Help & Advice
Everybody in construction has a different idea about “how to waterproof a basement”. The world seems full of “basement experts” and “waterproofing experts”. So here we try to offer our thoughts on waterproofing in general, and the waterproofing of Polarwall formwork in particular, to achieve a permanently dry basement.
All these waterproofing methods can (and should) work – but all can (and might) fail. The waterproofing design should be specific for the structure, for the location and for the soil conditions. There is no “one size fits all” approach.
Waterproofing solutions are classed as either Type A, Type B or Type C.
Basement Waterproofing Type A – External Membrane – there are several types of external membrane on the market, but all essentially do the same thing and create a waterproof barrier on the outside of the wall. The most common form of external membrane is a bituminous “stick-on” plastic sheet. The main advantages of this system is that it is relatively inexpensive and appears to be quite simple, but there are several disadvantages. Firstly, when things get wet on site (or even when there is high humidity) the membrane can lose adhesion , and it is often fixed incorrectly by the contractor (corners can be a weak area). These membranes are also frequently damaged during the backfilling operation. Another type of external membrane is painted (or sprayed) onto the external surface and this has less room for builder error, but it too can be damaged in the backfill if not properly protected. We would generally recommend the use of a paint-on (or spray-on) membrane, which could be either rubber or plastic based, and which will be put on in two coats, and which then should then be covered by a cavity drainage board which provides a degree of protection from the backfill.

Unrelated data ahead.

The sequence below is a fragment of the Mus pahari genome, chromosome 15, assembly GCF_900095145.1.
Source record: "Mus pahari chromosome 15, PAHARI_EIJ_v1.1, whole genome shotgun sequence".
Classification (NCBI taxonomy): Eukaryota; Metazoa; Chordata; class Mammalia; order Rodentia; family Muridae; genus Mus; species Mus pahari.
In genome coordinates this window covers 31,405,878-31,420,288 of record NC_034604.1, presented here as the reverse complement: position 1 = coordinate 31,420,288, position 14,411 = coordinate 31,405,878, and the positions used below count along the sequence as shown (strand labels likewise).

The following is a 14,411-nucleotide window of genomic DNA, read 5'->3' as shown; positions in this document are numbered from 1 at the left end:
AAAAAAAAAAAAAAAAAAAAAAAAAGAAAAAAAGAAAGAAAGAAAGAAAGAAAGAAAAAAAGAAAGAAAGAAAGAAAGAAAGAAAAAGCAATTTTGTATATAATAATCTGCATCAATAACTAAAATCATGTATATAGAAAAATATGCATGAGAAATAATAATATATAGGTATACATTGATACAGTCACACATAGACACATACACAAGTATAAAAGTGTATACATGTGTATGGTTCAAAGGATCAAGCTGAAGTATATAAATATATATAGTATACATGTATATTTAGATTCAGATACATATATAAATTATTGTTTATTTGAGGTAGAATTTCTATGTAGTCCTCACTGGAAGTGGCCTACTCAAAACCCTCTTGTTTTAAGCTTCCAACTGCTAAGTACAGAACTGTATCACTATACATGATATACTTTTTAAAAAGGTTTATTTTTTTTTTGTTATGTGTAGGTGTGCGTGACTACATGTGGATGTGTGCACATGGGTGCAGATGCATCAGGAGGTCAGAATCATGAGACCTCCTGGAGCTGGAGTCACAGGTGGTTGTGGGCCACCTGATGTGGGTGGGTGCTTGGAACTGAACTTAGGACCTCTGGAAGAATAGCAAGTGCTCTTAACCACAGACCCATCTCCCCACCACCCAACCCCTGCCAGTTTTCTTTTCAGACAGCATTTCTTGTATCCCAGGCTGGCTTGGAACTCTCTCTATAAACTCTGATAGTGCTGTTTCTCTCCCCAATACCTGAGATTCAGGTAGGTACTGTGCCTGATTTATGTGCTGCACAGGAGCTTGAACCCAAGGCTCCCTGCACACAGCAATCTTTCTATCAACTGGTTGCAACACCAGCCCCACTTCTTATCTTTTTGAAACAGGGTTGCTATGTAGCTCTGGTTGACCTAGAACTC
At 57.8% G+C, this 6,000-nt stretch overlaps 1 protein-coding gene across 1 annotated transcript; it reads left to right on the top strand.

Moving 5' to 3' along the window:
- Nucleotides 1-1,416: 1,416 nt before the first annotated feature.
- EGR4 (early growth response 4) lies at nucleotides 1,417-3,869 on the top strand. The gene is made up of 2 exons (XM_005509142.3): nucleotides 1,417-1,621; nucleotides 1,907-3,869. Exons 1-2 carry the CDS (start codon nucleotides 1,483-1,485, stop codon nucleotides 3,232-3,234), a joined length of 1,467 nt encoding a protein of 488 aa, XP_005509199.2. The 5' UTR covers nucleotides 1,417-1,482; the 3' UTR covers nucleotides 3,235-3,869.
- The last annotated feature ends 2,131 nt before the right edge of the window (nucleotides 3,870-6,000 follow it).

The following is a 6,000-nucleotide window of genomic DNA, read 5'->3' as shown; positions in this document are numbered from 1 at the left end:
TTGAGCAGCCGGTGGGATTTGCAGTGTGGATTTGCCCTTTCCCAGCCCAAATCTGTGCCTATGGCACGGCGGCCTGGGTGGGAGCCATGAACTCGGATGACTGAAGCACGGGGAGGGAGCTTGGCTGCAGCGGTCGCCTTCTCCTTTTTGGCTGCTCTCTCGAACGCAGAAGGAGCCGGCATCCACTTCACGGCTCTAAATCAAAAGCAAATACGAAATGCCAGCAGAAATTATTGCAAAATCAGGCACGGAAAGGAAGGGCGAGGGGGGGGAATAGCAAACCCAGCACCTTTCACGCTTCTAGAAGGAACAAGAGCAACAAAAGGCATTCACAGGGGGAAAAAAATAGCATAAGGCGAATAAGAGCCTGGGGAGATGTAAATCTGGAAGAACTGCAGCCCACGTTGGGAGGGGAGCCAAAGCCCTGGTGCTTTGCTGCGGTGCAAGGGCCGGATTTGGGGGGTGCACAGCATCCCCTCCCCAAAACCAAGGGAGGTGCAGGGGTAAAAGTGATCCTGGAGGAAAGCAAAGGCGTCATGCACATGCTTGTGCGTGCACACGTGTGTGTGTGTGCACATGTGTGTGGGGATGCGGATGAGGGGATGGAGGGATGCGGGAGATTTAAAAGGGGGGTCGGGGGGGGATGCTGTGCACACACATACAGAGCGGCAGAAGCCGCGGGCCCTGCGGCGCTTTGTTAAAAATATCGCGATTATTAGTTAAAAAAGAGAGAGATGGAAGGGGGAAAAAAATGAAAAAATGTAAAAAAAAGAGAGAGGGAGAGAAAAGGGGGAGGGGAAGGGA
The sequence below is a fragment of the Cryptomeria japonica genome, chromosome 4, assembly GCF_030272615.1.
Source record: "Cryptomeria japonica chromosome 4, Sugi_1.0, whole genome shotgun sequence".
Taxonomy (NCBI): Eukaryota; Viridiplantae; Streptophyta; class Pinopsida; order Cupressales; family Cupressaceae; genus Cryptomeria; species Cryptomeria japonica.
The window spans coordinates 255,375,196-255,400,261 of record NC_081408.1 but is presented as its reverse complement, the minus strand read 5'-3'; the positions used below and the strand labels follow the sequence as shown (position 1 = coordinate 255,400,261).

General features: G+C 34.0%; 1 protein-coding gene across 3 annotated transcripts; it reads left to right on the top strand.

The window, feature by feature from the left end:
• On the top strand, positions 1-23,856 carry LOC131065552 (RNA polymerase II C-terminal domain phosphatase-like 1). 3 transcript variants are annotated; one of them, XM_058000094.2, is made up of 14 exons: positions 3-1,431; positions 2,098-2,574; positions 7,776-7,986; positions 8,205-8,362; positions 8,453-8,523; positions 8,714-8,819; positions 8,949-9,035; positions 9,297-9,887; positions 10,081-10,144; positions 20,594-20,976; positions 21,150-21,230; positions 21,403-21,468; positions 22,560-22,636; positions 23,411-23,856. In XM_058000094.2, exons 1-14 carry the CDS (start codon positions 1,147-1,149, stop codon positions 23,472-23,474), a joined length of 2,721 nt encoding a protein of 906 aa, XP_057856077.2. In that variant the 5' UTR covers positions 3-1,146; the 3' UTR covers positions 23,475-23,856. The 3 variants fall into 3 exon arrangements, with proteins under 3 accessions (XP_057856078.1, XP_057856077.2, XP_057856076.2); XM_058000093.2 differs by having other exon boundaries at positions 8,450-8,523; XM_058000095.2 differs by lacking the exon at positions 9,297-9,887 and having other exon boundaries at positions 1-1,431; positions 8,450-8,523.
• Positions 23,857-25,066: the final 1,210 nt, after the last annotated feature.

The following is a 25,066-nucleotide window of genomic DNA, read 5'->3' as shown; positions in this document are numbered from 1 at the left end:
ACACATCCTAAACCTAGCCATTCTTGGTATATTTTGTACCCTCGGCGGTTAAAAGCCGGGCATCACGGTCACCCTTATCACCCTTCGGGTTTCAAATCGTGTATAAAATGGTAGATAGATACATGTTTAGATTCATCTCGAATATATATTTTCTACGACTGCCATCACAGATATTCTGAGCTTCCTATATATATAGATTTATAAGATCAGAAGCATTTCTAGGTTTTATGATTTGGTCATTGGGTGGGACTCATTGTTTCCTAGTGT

Basement Waterproofing Type B – Integral Waterproofing (Waterproof Concrete) – A chemical is added to the concrete to make the concrete impervious to any passage of water. This is great in theory but it often fails due to site conditions, batching plant problems or the inexperience of the people placing the concrete. If someone is experienced in the use of waterproof additives then everything should go fine, however it could prove to be a complete waste of money. With any ICF system, the formwork stays in place and covers the concrete face, which means that no-one can be certain as to how well the concrete has been placed and whether there are any voids or honeycombing or cracking. Some specifiers believe that waterproofing additives are a fool proof solution to the waterproofing conundrum, removing all possible site error from the solution. Unfortunately this is most definitely not the case. Most of these product warranties are invalidated by poor workmanship and are usually limited to the amount actually spent on the additive. Consequently, the refund of material costs would not cover anything like the cost of fixing a leaking basement. You should always read and understand the extent of the manufacturer’s warranty. We do not recommend the use of waterproofing additives, and nor do the real waterproofing experts, such as professional structural waterproofing companies.